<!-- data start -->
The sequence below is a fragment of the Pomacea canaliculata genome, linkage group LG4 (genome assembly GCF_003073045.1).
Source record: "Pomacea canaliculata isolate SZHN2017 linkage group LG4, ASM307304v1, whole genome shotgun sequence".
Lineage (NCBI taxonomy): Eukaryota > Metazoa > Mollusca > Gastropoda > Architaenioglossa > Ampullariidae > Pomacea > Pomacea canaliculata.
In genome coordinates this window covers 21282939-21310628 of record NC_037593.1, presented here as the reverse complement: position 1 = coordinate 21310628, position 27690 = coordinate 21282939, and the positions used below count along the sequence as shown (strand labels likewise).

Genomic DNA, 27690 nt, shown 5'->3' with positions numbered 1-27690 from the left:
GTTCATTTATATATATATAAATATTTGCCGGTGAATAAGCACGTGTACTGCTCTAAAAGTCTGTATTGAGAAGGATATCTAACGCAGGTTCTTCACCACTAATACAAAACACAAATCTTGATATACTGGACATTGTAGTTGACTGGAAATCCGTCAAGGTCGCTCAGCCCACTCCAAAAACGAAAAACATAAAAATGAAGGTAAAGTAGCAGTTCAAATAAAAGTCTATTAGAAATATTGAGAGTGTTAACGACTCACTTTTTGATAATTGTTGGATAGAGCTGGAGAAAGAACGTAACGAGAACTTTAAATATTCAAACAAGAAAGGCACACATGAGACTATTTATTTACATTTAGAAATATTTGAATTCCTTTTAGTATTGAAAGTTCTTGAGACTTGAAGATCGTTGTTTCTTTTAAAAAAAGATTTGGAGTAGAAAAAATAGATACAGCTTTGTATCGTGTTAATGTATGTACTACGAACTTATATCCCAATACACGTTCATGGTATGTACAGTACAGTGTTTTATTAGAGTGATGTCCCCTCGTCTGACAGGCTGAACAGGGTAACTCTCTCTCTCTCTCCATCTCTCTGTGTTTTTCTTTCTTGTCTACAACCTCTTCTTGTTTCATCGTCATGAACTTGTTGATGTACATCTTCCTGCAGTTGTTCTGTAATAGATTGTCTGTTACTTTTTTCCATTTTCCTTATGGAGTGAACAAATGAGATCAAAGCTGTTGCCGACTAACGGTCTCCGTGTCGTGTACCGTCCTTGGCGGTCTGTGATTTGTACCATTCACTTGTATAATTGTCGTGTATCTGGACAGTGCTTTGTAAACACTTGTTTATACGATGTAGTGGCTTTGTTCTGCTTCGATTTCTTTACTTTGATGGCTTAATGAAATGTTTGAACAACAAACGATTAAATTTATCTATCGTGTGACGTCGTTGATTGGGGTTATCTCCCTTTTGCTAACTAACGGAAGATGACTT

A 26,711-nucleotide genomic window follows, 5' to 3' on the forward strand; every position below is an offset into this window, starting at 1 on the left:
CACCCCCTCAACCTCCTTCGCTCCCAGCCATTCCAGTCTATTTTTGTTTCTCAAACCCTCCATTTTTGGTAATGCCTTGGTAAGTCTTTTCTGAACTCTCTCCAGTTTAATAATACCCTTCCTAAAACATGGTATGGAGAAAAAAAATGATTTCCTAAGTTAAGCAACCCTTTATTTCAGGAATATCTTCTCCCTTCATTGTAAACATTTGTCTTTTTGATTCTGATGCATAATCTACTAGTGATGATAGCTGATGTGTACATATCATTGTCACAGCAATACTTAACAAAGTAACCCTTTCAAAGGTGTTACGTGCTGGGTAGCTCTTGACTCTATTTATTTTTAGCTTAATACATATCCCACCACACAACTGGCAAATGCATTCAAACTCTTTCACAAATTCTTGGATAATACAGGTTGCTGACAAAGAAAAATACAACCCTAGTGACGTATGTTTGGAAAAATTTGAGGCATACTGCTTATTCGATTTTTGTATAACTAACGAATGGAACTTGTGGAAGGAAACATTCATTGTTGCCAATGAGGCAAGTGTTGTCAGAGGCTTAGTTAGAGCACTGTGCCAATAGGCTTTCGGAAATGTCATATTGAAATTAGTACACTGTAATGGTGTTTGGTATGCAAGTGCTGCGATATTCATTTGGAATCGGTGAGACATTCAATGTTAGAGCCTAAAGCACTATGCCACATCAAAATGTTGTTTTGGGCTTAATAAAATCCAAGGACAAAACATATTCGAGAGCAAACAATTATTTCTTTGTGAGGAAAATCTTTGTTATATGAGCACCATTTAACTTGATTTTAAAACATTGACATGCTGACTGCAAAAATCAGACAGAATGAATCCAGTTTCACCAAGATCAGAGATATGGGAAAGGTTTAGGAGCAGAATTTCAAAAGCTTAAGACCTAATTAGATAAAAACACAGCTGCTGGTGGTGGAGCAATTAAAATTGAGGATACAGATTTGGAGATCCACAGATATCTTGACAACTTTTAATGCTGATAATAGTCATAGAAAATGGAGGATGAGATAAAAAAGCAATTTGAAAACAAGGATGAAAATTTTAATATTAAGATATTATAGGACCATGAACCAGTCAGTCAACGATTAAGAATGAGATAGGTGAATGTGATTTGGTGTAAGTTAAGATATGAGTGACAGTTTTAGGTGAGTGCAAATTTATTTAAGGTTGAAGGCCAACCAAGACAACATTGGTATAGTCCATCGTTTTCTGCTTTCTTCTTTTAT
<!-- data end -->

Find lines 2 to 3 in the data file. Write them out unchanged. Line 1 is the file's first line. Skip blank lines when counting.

Source record: "Pomacea canaliculata isolate SZHN2017 linkage group LG4, ASM307304v1, whole genome shotgun sequence".
Lineage (NCBI taxonomy): Eukaryota > Metazoa > Mollusca > Gastropoda > Architaenioglossa > Ampullariidae > Pomacea > Pomacea canaliculata.